Our children are not learning to read and we need a national commitment to save their future

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It is no coincidence that you can read and understand this sentence. Proper training has given you this fundamental skill. Yet today there are literally millions of children in our country who are behind in reading and, unfortunately, too many who cannot read at all. Your child could be one of them.

The most recent data provides the facts – and they are alarming. The National Assessment of Education Progress has released the latest 4th and 8th grade reading scores for US students and found that nearly 70 percent of these kids test “inadequate reading ability” and are in real trouble. Not only is that terrible, it’s heartbreaking, especially since most parents think their kids are fine.

How did this happen? In a recent podcast series, “Sold a Story: How Teaching Kids to Read Gont So Wrong,” journalist Emily Hanford shared stories of parents who found their children unable to read and the many challenges they faced in seeking help.


One parent, Corrine Adams, realized her son wasn’t learning to read in preschool when she helped him with his distance learning during the pandemic. Turning to Twitter to share her experience, Adams quickly learned that parents across the country had children who also failed to learn to read.

Senior Airman Paweena Vennum reads to children on March 23, 2022 at Scott Air Force Base, Illinois.

Senior Airman Paweena Vennum reads to children on March 23, 2022 at Scott Air Force Base, Illinois.
(US Air Force photo by Tech. Sgt. Natalie Powell)

This nationwide failure is real and could deprive our children and grandchildren of the opportunity to reach their full potential. For example, economist Eric Hanushek estimates that students affected by pandemic-related learning loss will earn 6-9% less income throughout their lives.

The way forward is effective policy. That’s why I founded the Foundation for Excellence in Education 15 years ago. Our organization recently hosted more than 1,200 attendees at its annual National Summit on Education in Salt Lake City. Those in attendance heard from both Hanford and Hanushek and many other speakers in policy-oriented discussions.

Central to our work is that each of these solutions starts with what is best for students. Therefore, I firmly believe that every child should have access to every educational option, similar to what was adopted in neighboring Arizona with the Empowerment Scholarship Accounts program.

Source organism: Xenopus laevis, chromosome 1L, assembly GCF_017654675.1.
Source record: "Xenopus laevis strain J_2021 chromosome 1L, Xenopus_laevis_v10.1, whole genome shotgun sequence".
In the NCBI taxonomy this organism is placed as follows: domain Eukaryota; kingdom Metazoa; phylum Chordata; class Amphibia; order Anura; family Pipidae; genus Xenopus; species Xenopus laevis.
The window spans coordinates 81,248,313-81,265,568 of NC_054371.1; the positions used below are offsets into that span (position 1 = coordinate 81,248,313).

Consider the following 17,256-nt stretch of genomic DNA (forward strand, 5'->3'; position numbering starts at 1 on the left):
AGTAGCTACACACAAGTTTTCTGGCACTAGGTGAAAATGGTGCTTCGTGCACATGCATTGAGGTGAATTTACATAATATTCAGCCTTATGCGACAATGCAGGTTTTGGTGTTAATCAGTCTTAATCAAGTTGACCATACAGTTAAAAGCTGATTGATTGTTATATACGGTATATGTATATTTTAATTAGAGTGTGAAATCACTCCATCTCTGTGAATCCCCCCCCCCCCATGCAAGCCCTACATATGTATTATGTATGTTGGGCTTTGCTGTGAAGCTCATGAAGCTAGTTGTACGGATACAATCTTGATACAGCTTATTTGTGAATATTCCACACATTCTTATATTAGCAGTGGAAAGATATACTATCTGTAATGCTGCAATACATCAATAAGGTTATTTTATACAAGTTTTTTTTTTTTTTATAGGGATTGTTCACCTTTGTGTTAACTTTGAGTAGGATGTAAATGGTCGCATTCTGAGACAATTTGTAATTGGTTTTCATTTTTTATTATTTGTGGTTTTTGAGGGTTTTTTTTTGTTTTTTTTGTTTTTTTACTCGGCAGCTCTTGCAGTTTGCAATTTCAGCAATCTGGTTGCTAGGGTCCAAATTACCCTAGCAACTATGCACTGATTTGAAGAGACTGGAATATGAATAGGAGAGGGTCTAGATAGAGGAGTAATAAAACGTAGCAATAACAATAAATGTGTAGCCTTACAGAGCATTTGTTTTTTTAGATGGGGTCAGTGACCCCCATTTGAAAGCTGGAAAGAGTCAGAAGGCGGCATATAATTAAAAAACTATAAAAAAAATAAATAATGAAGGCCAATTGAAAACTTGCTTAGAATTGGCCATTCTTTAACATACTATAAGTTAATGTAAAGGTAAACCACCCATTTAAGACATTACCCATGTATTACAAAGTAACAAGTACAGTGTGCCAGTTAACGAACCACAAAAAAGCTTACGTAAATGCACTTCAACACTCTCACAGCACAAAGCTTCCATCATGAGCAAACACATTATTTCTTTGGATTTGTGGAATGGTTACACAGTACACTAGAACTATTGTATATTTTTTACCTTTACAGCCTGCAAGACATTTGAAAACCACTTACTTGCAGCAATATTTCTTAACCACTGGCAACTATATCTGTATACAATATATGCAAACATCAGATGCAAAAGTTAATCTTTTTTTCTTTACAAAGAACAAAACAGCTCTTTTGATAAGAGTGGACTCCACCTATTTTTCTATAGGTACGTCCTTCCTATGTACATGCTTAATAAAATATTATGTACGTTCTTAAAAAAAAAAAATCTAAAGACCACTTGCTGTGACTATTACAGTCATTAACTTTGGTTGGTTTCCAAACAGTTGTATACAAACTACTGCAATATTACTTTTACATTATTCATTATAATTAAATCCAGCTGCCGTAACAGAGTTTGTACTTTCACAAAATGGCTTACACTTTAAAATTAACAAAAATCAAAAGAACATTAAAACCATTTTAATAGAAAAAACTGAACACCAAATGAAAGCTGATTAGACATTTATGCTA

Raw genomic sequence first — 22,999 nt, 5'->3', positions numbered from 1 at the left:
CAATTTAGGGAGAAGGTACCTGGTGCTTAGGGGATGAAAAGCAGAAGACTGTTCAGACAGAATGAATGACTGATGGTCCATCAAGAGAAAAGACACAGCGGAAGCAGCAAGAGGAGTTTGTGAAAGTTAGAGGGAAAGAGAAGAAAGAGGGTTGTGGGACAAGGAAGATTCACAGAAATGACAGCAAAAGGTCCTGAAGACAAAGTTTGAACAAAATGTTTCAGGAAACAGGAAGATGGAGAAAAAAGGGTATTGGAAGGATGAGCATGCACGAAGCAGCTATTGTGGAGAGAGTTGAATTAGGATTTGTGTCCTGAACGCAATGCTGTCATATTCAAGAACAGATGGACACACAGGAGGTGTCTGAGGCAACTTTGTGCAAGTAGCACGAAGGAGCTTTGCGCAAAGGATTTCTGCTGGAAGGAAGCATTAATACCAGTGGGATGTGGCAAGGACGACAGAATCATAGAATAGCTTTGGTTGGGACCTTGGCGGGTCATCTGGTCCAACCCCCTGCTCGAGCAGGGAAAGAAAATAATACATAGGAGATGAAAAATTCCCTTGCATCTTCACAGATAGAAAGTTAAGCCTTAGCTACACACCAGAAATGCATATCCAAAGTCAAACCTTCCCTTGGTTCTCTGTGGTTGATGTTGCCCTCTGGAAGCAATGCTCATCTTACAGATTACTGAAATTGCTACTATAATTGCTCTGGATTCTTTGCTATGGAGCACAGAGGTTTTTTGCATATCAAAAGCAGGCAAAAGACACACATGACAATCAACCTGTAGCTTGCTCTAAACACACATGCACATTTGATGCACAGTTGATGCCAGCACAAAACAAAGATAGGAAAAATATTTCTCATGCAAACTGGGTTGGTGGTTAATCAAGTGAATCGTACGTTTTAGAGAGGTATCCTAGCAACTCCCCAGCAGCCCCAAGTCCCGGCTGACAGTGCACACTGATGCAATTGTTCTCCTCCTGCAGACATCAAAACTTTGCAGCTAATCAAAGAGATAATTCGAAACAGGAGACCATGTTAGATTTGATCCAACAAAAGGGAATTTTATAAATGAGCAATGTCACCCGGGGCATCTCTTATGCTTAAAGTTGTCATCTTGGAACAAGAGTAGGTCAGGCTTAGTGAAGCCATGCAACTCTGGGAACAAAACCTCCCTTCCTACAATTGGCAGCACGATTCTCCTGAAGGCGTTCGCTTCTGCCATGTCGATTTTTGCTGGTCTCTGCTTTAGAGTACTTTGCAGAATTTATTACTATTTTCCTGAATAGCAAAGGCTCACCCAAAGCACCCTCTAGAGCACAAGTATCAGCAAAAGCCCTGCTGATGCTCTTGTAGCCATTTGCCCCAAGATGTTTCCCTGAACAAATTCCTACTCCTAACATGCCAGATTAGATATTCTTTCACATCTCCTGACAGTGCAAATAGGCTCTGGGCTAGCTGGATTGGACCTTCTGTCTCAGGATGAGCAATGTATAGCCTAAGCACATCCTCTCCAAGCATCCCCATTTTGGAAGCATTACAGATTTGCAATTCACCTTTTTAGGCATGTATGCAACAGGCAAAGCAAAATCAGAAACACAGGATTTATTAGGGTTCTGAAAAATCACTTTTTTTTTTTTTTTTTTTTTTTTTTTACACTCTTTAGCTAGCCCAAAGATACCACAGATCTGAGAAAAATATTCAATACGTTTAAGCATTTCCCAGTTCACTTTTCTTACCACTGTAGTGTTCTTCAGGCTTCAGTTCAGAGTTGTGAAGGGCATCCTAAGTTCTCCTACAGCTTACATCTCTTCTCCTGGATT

But that is not everything. In Utah, leaders have already taken steps to implement common sense policies. Senate President Stuart Adams is an accountability advocate who rates schools by letter grades — so schools are held accountable. Utah Senator Ann Milner has championed some of the tenets of early literacy policies, including literacy coaches, screeners to quickly identify struggling children, and early intervention, monitoring, and support for students until they are on par with their peers. peers.

But in education, success is never final, reforms are never completed. More is possible. It starts with making sure all early literacy curricula are aligned with phonics and the science of reading and banning failed policies. States would be wise to follow directions from Arkansas and Louisiana that have banned “3-cueing” curricula. As the podcast series I referenced earlier reveals, this failed method literally teaches young children to guess words instead of working on how to pronounce the letters and actually learning how read.


I don’t expect parents to know this – they shouldn’t. But there is an industry that benefits from this curriculum, despite overwhelming evidence that it harms a child’s reading skills.

It’s time to put students first and end what doesn’t work for kids.

But there is too much at stake – we all have a part to play in helping every child grow up. There are things parents, guardians, grandparents, and any trusted adult in a child’s life can do to help students recover lost learning.


Invest just 20 minutes each day reading with a child. And research has shown that an extra 30 minutes a week of extra math work helps students achieve educational gains.

As a national problem, it requires a national effort. It requires a national commitment to excellent education for every child. I know we have it in our capacity as Americans to help every child close these gaps and ensure that every child has access to their God-given potential for a meaningful life.


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